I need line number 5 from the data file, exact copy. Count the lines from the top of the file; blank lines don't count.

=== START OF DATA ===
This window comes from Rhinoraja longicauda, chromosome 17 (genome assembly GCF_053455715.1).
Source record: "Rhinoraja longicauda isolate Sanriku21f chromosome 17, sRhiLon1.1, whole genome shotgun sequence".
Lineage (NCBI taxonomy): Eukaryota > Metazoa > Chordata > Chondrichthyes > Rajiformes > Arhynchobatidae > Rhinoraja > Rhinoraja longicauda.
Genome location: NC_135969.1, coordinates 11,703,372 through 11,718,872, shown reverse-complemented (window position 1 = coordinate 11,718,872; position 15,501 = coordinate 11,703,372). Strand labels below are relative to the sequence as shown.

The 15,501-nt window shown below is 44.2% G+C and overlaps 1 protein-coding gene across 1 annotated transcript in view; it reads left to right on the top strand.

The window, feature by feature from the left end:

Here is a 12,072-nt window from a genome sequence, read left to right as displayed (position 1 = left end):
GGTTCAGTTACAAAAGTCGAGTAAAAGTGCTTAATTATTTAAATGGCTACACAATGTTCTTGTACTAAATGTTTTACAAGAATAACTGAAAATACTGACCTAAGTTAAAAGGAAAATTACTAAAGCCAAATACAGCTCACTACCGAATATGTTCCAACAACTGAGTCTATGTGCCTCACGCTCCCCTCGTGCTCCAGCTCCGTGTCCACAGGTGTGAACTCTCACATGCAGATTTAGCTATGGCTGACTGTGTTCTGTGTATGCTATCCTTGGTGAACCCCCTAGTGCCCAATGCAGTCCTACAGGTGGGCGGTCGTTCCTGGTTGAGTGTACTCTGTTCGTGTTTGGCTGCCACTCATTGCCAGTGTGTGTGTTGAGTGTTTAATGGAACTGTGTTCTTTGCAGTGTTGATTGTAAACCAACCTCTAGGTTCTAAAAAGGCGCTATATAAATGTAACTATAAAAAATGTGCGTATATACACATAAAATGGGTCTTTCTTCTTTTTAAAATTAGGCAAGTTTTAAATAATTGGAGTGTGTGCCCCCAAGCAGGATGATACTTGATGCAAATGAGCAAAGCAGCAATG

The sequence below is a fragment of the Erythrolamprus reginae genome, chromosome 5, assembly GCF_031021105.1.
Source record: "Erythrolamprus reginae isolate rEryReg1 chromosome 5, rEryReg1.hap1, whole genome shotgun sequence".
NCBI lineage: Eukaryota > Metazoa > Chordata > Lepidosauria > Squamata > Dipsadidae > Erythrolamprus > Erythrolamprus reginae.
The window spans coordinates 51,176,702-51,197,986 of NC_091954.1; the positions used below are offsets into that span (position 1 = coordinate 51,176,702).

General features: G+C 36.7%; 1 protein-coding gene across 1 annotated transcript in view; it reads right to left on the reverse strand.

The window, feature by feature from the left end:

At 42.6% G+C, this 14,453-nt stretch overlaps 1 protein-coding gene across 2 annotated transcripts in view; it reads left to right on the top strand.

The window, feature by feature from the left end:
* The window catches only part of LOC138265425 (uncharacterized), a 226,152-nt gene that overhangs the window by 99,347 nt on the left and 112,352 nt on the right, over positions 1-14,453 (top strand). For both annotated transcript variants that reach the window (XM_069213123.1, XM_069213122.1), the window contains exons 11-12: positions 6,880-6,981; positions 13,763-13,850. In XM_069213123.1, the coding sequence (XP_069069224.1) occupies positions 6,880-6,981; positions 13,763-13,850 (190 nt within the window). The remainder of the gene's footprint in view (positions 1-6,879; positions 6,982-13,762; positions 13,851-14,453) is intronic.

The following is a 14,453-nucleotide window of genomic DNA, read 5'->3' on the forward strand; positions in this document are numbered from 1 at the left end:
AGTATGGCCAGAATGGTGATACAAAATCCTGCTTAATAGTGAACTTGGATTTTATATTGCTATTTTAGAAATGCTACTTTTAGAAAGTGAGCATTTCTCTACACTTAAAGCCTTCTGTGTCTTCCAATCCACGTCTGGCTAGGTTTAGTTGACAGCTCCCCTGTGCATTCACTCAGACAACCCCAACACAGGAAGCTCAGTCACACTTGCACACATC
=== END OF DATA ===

The 15,501-nt window shown below is 44.2% G+C and overlaps 1 protein-coding gene across 1 annotated transcript in view; it reads left to right on the top strand.